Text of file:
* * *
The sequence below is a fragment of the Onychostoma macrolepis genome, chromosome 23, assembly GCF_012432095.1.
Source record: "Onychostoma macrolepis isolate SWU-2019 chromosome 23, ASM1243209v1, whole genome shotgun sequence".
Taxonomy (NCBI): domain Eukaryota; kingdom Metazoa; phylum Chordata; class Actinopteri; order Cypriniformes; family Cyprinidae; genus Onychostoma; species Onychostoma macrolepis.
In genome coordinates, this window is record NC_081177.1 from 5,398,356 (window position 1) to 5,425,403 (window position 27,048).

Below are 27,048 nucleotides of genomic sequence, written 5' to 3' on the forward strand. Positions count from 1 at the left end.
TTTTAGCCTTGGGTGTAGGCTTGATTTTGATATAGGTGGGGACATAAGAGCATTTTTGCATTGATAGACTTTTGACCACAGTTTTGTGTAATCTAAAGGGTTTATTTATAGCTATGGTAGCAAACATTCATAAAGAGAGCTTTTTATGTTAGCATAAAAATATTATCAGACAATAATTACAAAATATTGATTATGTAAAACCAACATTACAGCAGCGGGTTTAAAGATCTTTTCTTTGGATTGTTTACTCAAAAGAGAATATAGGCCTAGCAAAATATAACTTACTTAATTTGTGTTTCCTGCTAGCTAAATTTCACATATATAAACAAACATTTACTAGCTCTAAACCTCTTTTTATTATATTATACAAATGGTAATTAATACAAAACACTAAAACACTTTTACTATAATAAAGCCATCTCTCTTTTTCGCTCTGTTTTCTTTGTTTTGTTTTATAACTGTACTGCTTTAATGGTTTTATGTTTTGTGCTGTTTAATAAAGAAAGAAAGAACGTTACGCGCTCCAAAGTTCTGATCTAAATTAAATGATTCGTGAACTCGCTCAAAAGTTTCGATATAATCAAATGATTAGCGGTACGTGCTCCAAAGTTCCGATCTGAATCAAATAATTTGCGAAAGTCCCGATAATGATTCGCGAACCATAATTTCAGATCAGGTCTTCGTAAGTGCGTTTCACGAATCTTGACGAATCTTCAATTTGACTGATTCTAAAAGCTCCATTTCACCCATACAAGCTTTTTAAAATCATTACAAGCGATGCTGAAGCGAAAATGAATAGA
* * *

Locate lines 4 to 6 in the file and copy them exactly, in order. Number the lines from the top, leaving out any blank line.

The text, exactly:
In genome coordinates, this window is record NC_081177.1 from 5,398,356 (window position 1) to 5,425,403 (window position 27,048).

Below are 27,048 nucleotides of genomic sequence, written 5' to 3' on the forward strand. Positions count from 1 at the left end.
TTTTAGCCTTGGGTGTAGGCTTGATTTTGATATAGGTGGGGACATAAGAGCATTTTTGCATTGATAGACTTTTGACCACAGTTTTGTGTAATCTAAAGGGTTTATTTATAGCTATGGTAGCAAACATTCATAAAGAGAGCTTTTTATGTTAGCATAAAAATATTATCAGACAATAATTACAAAATATTGATTATGTAAAACCAACATTACAGCAGCGGGTTTAAAGATCTTTTCTTTGGATTGTTTACTCAAAAGAGAATATAGGCCTAGCAAAATATAACTTACTTAATTTGTGTTTCCTGCTAGCTAAATTTCACATATATAAACAAACATTTACTAGCTCTAAACCTCTTTTTATTATATTATACAAATGGTAATTAATACAAAACACTAAAACACTTTTACTATAATAAAGCCATCTCTCTTTTTCGCTCTGTTTTCTTTGTTTTGTTTTATAACTGTACTGCTTTAATGGTTTTATGTTTTGTGCTGTTTAATAAAGAAAGAAAGAACGTTACGCGCTCCAAAGTTCTGATCTAAATTAAATGATTCGTGAACTCGCTCAAAAGTTTCGATATAATCAAATGATTAGCGGTACGTGCTCCAAAGTTCCGATCTGAATCAAATAATTTGCGAAAGTCCCGATAATGATTCGCGAACCATAATTTCAGATCAGGTCTTCGTAAGTGCGTTTCACGAATCTTGACGAATCTTCAATTTGACTGATTCTAAAAGCTCCATTTCACCCATACAAGCTTTTTAAAATCATTACAAGCGATGCTGAAGCGAAAATGAATAGA